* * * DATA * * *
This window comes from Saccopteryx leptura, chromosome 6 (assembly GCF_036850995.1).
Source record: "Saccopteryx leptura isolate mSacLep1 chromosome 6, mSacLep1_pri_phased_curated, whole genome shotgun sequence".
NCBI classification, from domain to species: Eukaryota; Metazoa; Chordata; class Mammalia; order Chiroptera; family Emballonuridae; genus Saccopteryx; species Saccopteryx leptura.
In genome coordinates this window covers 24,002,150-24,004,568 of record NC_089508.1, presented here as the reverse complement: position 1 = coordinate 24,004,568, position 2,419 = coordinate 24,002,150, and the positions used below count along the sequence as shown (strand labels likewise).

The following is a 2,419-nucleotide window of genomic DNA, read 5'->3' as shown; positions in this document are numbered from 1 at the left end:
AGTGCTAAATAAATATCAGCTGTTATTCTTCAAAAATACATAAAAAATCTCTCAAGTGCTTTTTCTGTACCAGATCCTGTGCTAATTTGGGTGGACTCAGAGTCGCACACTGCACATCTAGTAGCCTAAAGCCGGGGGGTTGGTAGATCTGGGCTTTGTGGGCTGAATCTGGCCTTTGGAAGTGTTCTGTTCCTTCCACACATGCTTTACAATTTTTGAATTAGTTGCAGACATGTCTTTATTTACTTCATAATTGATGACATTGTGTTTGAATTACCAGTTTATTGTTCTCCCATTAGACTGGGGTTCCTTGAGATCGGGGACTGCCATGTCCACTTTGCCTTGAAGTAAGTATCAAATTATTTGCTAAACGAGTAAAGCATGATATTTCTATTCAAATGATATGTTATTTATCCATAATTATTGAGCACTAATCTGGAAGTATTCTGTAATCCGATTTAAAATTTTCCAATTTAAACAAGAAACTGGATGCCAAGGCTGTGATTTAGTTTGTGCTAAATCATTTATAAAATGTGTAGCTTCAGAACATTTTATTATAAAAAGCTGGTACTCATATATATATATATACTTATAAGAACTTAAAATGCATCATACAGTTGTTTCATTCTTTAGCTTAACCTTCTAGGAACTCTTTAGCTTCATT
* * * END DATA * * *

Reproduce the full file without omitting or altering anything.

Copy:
This window comes from Saccopteryx leptura, chromosome 6 (assembly GCF_036850995.1).
Source record: "Saccopteryx leptura isolate mSacLep1 chromosome 6, mSacLep1_pri_phased_curated, whole genome shotgun sequence".
NCBI classification, from domain to species: Eukaryota; Metazoa; Chordata; class Mammalia; order Chiroptera; family Emballonuridae; genus Saccopteryx; species Saccopteryx leptura.
In genome coordinates this window covers 24,002,150-24,004,568 of record NC_089508.1, presented here as the reverse complement: position 1 = coordinate 24,004,568, position 2,419 = coordinate 24,002,150, and the positions used below count along the sequence as shown (strand labels likewise).

The following is a 2,419-nucleotide window of genomic DNA, read 5'->3' as shown; positions in this document are numbered from 1 at the left end:
AGTGCTAAATAAATATCAGCTGTTATTCTTCAAAAATACATAAAAAATCTCTCAAGTGCTTTTTCTGTACCAGATCCTGTGCTAATTTGGGTGGACTCAGAGTCGCACACTGCACATCTAGTAGCCTAAAGCCGGGGGGTTGGTAGATCTGGGCTTTGTGGGCTGAATCTGGCCTTTGGAAGTGTTCTGTTCCTTCCACACATGCTTTACAATTTTTGAATTAGTTGCAGACATGTCTTTATTTACTTCATAATTGATGACATTGTGTTTGAATTACCAGTTTATTGTTCTCCCATTAGACTGGGGTTCCTTGAGATCGGGGACTGCCATGTCCACTTTGCCTTGAAGTAAGTATCAAATTATTTGCTAAACGAGTAAAGCATGATATTTCTATTCAAATGATATGTTATTTATCCATAATTATTGAGCACTAATCTGGAAGTATTCTGTAATCCGATTTAAAATTTTCCAATTTAAACAAGAAACTGGATGCCAAGGCTGTGATTTAGTTTGTGCTAAATCATTTATAAAATGTGTAGCTTCAGAACATTTTATTATAAAAAGCTGGTACTCATATATATATATATACTTATAAGAACTTAAAATGCATCATACAGTTGTTTCATTCTTTAGCTTAACCTTCTAGGAACTCTTTAGCTTCATT